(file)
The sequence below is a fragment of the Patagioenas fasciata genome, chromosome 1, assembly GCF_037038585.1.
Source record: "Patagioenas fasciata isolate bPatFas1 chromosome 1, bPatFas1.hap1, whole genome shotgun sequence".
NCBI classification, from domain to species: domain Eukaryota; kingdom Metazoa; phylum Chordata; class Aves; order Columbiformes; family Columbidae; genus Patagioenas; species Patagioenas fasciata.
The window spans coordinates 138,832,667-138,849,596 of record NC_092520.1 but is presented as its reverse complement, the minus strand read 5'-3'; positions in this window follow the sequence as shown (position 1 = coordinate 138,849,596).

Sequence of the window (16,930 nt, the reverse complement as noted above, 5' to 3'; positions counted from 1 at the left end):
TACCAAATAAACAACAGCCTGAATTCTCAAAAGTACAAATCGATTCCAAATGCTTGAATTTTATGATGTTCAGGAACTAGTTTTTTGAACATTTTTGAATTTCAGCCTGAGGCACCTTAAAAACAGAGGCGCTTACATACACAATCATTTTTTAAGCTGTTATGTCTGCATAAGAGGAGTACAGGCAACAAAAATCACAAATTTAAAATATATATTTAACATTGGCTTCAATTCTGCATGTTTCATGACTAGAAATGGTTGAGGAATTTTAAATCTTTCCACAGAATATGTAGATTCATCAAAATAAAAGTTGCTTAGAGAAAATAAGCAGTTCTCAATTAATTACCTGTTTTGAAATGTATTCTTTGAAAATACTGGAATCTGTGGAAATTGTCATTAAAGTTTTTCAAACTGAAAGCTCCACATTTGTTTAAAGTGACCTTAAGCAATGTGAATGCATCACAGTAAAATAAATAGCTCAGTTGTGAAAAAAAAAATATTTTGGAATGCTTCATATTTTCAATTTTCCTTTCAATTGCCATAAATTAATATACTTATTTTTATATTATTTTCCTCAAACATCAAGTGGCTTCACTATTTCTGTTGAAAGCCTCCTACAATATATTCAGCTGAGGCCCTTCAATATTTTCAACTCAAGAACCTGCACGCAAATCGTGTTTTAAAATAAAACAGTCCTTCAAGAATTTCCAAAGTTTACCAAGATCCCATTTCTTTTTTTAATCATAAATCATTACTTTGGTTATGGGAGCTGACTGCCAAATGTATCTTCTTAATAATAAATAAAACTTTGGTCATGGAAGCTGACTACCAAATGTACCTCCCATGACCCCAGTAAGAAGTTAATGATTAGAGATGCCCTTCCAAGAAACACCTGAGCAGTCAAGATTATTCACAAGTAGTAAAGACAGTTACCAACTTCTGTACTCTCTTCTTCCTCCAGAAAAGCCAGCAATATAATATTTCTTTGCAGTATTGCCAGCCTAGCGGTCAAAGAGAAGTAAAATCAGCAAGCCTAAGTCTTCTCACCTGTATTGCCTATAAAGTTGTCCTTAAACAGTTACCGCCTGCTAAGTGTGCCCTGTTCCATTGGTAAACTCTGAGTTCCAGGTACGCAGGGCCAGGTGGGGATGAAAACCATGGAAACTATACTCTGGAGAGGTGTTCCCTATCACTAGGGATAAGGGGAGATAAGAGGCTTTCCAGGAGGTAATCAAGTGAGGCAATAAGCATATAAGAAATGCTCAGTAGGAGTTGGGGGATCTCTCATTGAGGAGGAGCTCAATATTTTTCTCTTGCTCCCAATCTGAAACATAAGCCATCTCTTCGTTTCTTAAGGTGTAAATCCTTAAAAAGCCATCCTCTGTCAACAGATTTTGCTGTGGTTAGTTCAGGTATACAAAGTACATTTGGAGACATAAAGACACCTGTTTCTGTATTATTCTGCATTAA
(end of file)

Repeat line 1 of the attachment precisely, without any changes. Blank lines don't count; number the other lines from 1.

The sequence below is a fragment of the Patagioenas fasciata genome, chromosome 1, assembly GCF_037038585.1.